In 1998, Robin Walsh played her first role for Quantum Theatre: a steely, Cold War-era British spy who was the title character in Tom Stoppard's Hapgood. Quantum artistic director Karla Boos was impressed: Walsh nailed the accent and skillfully navigated Stoppard's emotional labyrinth -- not to mention the occasional disquisition on quantum mechanics.
A decade later, Walsh was featured in Quantum's After Mrs. Rochester, a complex piece blending the life of writer Jean Rhys with Rhys' own interpretation of Jane Eyre. Walsh's part -- a feral manifestation of Rhys' psyche -- couldn't have been further from the buckled-in Elizabeth Hapgood. As "the madwoman," Walsh less walked than prowled, and spoke largely in laughter, growls and sinuous body language. Audiences were captivated: "Robin Walsh is beautifully moving in the role -- violent, volatile, lustful, the id personified," wrote Anna Rosenstein in her Pittsburgh Post-Gazette review.
Actors, of course, are supposed to be chameleons. But Walsh transforms much more convincingly than most. "If you had to name the leading lady of Pittsburgh, I think it has to be her," says Boos. "You can't cast her in anything other than the leading role because you can't take your eyes off her."
Walsh is not only one of Pittsburgh's finest actors; she's also among the busiest. She has a full-time job in academia, heading up the graduate program at Point Park University's Conservatory of Performing Arts. But she's found time to lend her magnetic presence to Quantum and other troupes as well.
In recent years, she's played Stella in A Streetcar Named Desire; a dog (in A.R. Gurney's comedy Sylvia); and, in 2003, both Lady Macbeth and a cross-gendered Hamlet. At City Theatre, in the 2004 world premiere of Adam Rapp's Gompers, Walsh played the darkly comic role of an alcoholic ex-stripper who seduces her daughter's boyfriend.
"Typically for Robin, the role had this [great] emotional depth," says Tracy Brigden, who directed Gompers. "But she has so much skill that she's able to play comedy at the same time."
Off stage, the dark-haired Walsh is warm but unassuming. She grew up in small-town Butler, Pa., and in high school was so shy that classmates nicknamed her "The Deaf Mute." Her mother signed her up for YWCA acting classes anyway, and she's been on stage ever since. Her path led through Point Park, where she studied acting as an undergrad, a couple disillusioning shots at the New York City market, and some time on the West Coast.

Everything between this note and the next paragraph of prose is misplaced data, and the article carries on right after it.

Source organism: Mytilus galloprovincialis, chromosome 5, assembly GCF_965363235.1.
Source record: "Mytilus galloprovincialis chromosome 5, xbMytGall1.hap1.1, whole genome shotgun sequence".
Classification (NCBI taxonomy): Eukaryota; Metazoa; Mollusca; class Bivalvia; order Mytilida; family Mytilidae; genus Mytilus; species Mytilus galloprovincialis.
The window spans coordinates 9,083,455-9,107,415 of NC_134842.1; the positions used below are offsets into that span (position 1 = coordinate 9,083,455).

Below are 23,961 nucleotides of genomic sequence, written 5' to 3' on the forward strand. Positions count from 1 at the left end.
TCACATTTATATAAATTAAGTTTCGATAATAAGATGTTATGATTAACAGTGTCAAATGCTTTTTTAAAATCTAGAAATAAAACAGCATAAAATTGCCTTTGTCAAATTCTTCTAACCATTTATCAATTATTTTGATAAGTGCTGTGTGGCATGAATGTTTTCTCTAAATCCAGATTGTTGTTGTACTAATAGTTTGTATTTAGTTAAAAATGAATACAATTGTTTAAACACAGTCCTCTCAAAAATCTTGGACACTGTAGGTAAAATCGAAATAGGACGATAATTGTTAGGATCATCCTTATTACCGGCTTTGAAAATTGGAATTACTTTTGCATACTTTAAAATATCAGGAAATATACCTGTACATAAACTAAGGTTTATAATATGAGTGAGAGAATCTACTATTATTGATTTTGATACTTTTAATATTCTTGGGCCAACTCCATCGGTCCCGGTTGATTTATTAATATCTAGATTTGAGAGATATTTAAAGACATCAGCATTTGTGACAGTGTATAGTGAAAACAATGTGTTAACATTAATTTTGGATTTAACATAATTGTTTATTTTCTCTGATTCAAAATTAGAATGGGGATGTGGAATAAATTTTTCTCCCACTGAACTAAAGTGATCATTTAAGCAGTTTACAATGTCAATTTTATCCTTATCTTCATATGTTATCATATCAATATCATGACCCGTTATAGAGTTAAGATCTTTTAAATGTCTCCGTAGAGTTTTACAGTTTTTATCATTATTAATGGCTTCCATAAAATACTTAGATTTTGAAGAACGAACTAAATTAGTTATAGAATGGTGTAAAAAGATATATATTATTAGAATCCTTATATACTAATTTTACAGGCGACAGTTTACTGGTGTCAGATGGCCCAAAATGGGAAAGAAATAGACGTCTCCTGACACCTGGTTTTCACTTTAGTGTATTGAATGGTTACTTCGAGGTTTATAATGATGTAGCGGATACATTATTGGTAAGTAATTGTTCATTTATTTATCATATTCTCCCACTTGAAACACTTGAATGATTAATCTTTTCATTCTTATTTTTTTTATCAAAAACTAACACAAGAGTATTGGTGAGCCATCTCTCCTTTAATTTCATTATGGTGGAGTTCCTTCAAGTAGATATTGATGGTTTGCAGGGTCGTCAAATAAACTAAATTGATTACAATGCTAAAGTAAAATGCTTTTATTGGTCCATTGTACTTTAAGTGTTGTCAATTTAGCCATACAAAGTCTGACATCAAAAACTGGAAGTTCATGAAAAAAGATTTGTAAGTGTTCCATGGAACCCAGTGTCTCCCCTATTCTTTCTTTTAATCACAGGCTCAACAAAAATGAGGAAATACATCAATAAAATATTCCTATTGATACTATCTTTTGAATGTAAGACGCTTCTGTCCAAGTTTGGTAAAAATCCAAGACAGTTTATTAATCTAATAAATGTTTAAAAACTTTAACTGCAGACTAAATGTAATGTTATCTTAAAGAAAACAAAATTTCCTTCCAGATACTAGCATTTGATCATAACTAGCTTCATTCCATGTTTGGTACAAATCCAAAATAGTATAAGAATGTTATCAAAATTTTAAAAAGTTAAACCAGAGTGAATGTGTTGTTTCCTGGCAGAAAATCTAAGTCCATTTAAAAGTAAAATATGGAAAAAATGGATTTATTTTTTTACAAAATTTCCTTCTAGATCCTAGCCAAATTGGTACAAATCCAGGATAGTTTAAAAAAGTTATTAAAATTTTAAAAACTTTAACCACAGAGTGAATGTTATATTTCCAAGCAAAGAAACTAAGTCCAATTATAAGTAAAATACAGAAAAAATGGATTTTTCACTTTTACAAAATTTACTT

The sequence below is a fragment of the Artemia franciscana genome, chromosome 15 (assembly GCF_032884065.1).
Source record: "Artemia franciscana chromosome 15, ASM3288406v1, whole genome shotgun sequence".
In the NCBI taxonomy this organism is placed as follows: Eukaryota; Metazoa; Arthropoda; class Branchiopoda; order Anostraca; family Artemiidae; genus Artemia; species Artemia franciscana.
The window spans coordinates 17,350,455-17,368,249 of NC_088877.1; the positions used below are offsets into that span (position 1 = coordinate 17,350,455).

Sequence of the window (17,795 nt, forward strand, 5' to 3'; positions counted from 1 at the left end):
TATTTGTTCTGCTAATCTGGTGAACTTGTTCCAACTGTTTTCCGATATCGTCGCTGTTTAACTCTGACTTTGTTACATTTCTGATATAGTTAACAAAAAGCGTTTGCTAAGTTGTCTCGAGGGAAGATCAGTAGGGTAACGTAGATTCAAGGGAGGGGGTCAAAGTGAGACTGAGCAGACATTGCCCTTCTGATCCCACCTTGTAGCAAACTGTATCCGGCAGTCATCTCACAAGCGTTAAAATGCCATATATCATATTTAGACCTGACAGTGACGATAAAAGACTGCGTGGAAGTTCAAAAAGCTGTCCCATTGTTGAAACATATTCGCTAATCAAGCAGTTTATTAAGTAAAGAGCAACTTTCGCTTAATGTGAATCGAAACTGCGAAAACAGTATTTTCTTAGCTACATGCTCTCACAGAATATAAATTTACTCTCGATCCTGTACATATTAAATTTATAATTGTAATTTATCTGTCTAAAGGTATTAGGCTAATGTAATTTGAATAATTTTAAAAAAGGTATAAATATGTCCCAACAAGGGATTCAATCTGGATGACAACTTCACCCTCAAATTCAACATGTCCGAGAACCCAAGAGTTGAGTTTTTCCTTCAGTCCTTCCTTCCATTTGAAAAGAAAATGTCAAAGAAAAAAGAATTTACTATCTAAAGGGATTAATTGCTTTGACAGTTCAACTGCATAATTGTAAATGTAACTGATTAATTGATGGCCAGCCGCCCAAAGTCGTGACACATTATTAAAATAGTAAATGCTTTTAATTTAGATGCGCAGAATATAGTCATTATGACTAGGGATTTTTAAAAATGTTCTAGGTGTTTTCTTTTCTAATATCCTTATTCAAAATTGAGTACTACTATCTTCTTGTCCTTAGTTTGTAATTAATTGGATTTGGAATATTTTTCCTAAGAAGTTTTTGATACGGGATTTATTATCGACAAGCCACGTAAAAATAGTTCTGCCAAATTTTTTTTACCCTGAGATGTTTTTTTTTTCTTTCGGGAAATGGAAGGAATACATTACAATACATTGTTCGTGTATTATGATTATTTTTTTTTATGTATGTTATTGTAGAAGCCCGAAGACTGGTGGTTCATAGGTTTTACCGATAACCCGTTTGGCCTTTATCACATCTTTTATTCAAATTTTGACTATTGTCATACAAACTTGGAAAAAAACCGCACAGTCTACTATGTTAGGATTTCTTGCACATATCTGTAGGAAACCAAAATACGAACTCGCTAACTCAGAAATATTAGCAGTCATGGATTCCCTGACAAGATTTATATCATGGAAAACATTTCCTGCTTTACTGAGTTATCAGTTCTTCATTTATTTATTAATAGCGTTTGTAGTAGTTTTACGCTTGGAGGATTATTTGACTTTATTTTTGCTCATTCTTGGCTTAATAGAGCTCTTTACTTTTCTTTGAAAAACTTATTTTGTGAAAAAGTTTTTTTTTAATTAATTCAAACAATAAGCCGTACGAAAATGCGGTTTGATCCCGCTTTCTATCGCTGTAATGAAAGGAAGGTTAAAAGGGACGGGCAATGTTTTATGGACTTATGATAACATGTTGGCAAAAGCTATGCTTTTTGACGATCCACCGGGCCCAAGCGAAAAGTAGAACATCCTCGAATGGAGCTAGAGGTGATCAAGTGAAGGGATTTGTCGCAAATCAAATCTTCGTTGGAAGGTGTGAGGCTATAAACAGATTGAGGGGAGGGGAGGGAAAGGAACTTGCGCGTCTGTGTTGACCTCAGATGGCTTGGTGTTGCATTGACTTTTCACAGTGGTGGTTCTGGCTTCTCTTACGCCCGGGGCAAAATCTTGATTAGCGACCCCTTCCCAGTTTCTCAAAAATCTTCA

Since 1996, Walsh has been back in Pittsburgh, where such former Point Park classmates as Doug Mertz and Sheila McKenna also shine on local stages. Walsh says there's more work in Pittsburgh than before, and that it pays better. Moreover, work rules now let Equity actors such as Walsh perform in some non-Equity productions. "I'm very, very lucky," she says. "I get cast in roles here that I would never get in other cities."
As a result, her face is familiar enough that she gets recognized on the street. "I really like working in Pittsburgh because I really feel like I'm part of this community," she says.
This spring, Walsh was preparing for another big job: the title role in Ibsen's Hedda Gabler. Because director Tadeusz Bradecki wanted the Pittsburgh Irish & Classical Theatre production to be more than the domestic drama it's usually staged as, Walsh's role demanded reading more than just the script. Bradecki compiled a reading list for Walsh, summing up 19th-century intellectual history and the tumultuous zeitgeist faced by Ibsen's tortured, volcanic heroine: Dostoevsky, Faust, Nietzsche. "I love to do research," Walsh says.
Cultured, paradoxical Hedda seems a far cry from, say, Rochester's madwoman. But for Walsh -- a yoga practitioner who cites a flamenco dance as the best live performance she's ever seen -- every role starts inside, and expresses itself through the body first.
"Words are just skin, I always tell my students," she says. Rehearsal, she adds, is about "listening with your whole body. You really feel the energy from other people."